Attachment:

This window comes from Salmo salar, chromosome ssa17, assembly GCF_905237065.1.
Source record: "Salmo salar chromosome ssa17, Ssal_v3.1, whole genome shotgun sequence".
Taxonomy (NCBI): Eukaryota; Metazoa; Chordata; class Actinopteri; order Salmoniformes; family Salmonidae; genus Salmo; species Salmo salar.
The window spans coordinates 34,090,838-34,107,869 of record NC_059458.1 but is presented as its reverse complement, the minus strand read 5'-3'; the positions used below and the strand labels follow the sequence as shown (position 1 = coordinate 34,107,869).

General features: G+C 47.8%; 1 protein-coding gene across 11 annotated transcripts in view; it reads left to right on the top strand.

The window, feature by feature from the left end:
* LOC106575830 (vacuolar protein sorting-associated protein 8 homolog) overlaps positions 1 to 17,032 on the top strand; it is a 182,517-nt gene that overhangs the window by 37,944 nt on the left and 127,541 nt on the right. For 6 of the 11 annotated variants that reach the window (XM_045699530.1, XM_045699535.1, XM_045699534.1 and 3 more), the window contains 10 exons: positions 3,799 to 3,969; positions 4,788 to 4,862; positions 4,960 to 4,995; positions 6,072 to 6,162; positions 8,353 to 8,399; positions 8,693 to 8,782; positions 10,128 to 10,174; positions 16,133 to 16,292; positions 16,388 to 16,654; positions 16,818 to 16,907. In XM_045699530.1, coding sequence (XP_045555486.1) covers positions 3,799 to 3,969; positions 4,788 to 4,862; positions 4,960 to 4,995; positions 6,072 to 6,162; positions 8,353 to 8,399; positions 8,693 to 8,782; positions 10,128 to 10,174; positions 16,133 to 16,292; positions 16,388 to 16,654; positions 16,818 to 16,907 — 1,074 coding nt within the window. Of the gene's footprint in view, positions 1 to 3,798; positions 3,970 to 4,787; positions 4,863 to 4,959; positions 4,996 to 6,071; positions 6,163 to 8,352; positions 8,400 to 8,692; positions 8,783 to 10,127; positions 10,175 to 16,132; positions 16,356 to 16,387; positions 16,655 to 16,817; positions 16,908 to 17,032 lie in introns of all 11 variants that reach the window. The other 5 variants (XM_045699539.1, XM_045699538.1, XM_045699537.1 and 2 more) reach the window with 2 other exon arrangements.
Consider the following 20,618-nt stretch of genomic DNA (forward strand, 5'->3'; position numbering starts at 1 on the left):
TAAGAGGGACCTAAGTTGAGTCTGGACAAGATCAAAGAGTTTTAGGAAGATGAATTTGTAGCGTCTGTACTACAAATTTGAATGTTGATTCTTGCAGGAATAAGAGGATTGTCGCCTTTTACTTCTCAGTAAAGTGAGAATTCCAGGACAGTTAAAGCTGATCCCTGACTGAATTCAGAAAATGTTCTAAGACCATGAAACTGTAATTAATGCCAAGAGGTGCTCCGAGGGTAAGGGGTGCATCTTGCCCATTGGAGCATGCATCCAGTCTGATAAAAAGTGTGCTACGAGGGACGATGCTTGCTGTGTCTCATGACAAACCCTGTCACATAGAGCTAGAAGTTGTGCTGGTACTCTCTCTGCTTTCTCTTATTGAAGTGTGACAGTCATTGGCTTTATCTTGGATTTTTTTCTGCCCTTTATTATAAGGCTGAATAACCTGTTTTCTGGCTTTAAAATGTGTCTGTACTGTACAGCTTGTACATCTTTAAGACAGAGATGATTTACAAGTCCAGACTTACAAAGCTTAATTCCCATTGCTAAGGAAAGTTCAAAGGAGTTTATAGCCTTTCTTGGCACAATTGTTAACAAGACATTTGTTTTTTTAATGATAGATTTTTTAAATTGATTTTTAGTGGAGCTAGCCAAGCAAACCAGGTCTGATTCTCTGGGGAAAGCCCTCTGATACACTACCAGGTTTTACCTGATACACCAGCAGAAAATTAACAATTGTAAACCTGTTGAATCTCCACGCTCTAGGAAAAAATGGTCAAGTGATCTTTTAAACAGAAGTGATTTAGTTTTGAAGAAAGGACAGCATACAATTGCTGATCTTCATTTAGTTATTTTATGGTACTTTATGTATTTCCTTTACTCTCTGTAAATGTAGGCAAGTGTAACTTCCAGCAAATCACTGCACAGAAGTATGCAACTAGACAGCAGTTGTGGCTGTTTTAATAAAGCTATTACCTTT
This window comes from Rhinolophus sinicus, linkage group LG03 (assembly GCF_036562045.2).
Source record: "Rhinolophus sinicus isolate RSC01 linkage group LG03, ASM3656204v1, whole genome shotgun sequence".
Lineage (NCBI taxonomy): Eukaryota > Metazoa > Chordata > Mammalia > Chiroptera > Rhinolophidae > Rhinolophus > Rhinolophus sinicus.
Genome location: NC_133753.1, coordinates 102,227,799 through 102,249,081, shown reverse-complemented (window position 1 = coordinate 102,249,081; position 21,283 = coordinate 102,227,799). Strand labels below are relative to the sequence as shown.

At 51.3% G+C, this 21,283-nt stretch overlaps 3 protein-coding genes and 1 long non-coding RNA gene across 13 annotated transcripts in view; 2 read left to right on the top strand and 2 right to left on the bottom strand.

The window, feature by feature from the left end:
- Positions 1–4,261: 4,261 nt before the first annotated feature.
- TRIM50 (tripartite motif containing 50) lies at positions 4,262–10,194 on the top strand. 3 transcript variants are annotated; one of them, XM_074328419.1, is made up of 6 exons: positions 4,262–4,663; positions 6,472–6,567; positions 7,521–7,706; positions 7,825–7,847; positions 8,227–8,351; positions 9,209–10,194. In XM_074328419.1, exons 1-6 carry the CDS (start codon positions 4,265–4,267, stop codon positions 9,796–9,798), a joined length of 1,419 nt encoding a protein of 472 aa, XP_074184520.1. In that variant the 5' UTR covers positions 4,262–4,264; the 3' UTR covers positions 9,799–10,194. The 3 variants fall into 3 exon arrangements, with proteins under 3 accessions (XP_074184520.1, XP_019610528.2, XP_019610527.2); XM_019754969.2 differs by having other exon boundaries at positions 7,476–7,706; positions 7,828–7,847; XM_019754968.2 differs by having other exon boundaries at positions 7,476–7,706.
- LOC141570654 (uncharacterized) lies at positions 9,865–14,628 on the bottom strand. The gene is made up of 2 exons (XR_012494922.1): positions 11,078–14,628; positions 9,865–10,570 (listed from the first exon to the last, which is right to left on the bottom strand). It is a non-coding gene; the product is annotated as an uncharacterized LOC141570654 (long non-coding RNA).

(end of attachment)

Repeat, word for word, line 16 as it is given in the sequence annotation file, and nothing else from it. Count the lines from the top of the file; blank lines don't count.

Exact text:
- Positions 1–4,261: 4,261 nt before the first annotated feature.